There is a well known book in the Thelemic community known as Lemegeton Clavicula Salomonis, The Goetia, or it’s more popular name The Lesser Key of Solomon. This tome details 72 demons and how to conjure, control, and other wise have your way with the most powerful forces of darkness. However there is a price.
To most people the play of Faust by Goethe was about Dr. Faust trying to trick and deceive the devil, Mephistopheles. To an superficial extent yes it was, but you see Goethe was no ordinary playwright he was also known as a Rosicrucian, an alchemist and much more. This becomes overly apparent in Faust.
As Faust sits in his chamber he calls to the spirits, reciting their names and proper binding rituals to contain their strengths. Faust does not call upon any creative fictional spirits but spirits from none other than those in The Lesser Key of Solomon.
You will not find any of the spirits mentioned in Faust in the Lesser Key of Solomon. Why is that? Goethe did not want to name a specific spirit in his play because it could very well give the real spirit empowerment in an unintentional conjuring during the show. This was why he used the term spirit and invented Mephistopheles. The viewer or reader should take note that as the play progresses, Faust even gives mention to the Key of Solomon.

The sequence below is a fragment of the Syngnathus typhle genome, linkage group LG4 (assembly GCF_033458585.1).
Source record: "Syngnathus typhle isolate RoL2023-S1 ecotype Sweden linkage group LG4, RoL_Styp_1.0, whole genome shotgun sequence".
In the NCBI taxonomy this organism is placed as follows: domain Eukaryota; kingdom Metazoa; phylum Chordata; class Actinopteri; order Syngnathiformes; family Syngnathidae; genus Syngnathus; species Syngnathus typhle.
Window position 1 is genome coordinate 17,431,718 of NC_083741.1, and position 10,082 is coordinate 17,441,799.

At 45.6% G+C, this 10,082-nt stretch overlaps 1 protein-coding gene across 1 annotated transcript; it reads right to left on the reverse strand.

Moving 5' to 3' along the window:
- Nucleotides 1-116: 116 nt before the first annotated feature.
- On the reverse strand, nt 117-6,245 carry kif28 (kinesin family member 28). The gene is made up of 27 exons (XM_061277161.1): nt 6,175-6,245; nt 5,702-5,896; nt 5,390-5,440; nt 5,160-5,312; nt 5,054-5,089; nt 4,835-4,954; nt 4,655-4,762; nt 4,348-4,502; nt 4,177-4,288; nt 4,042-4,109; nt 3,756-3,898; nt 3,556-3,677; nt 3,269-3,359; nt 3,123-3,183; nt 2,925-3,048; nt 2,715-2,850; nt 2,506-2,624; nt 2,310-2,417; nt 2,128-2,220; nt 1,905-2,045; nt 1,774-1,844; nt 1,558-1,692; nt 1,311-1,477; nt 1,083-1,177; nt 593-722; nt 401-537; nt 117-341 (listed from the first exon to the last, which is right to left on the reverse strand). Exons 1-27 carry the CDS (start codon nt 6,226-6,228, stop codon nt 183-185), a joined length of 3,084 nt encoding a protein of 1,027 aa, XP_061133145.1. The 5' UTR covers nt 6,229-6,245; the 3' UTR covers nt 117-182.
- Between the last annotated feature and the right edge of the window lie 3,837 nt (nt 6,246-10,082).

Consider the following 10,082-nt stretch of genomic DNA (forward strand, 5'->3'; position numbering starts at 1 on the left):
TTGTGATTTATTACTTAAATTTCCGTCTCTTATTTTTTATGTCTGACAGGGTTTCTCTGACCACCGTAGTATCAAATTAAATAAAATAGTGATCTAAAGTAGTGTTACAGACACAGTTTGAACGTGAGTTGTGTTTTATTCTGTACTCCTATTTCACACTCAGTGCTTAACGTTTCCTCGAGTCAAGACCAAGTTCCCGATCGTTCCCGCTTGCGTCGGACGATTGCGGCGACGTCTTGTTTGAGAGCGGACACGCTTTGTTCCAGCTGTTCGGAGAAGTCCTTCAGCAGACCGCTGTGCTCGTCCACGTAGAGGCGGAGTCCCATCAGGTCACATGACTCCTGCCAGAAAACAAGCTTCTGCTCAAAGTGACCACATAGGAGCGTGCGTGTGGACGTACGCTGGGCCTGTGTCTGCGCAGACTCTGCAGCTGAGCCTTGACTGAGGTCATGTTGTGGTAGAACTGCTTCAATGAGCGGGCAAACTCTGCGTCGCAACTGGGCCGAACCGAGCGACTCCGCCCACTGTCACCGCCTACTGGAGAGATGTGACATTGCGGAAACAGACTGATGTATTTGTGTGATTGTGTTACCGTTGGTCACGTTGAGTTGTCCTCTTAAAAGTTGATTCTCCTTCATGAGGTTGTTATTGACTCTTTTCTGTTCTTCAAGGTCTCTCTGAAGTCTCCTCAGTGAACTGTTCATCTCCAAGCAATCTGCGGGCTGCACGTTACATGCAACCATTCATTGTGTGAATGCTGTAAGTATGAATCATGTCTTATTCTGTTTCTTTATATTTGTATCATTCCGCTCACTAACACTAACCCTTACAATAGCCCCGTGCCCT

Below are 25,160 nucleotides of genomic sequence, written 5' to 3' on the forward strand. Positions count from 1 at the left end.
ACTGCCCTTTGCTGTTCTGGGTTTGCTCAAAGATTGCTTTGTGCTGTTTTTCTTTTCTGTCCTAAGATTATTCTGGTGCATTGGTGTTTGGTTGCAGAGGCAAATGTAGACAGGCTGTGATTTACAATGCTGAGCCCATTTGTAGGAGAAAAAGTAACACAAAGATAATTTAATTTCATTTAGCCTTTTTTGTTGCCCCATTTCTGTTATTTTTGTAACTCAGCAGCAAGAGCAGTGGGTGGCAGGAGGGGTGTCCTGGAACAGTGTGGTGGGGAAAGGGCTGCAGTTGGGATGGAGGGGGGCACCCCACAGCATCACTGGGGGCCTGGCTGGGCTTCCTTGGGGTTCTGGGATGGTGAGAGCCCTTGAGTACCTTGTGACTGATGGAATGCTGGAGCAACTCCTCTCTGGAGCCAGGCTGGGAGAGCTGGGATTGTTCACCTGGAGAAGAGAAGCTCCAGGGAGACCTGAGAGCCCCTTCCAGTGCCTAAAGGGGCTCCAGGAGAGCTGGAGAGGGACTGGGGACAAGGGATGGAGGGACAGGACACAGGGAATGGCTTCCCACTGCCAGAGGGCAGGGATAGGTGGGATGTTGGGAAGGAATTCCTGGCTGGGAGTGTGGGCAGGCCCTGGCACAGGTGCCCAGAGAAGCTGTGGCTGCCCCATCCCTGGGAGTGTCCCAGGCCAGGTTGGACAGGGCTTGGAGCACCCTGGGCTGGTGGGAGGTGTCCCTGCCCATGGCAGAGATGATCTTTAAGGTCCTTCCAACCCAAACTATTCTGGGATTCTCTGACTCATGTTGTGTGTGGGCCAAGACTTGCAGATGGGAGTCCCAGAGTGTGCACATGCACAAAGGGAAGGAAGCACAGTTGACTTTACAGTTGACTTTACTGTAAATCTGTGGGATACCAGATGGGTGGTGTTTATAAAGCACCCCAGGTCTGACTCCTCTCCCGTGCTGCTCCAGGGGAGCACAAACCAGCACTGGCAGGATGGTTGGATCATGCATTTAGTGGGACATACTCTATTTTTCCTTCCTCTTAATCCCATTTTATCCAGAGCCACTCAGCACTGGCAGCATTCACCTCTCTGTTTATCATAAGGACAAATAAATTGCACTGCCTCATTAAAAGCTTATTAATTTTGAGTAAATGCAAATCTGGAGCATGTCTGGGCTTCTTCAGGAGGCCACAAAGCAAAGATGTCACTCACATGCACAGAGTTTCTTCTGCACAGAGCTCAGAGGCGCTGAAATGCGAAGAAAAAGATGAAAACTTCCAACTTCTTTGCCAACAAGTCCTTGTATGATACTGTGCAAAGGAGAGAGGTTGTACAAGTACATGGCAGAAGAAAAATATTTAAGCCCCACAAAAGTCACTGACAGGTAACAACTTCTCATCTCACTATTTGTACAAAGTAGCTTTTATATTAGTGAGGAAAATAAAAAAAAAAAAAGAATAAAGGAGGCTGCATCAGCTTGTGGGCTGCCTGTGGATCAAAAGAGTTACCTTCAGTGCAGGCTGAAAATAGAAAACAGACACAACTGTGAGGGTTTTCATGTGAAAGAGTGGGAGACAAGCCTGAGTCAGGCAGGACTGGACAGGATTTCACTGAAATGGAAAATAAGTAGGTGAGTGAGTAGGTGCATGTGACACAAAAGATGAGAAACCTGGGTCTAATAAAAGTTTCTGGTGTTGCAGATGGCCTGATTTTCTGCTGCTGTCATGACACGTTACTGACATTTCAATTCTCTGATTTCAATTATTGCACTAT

Goethe has perhaps named the book Faust uses so as to make it abundantly clear to the reader that in fact this is a well known tome and not one of fictitious sorts. As we follow the story further we will even learn that Mephistopheles will frequently enter a broken drawn circle. To our clever readers you will know the circle is mentioned in the Lesser Key of Solomon as a means to protect oneself from the Goetic Demons.
So was Faust really about tricking the devil? No it was a warning to all magicians, thelemists, rosicrucians, and priests to be careful and beware in working with demons. They are far older and wiser than you, and you cannot hope to outwit them so proceed with extreme caution or face a grisly outcome.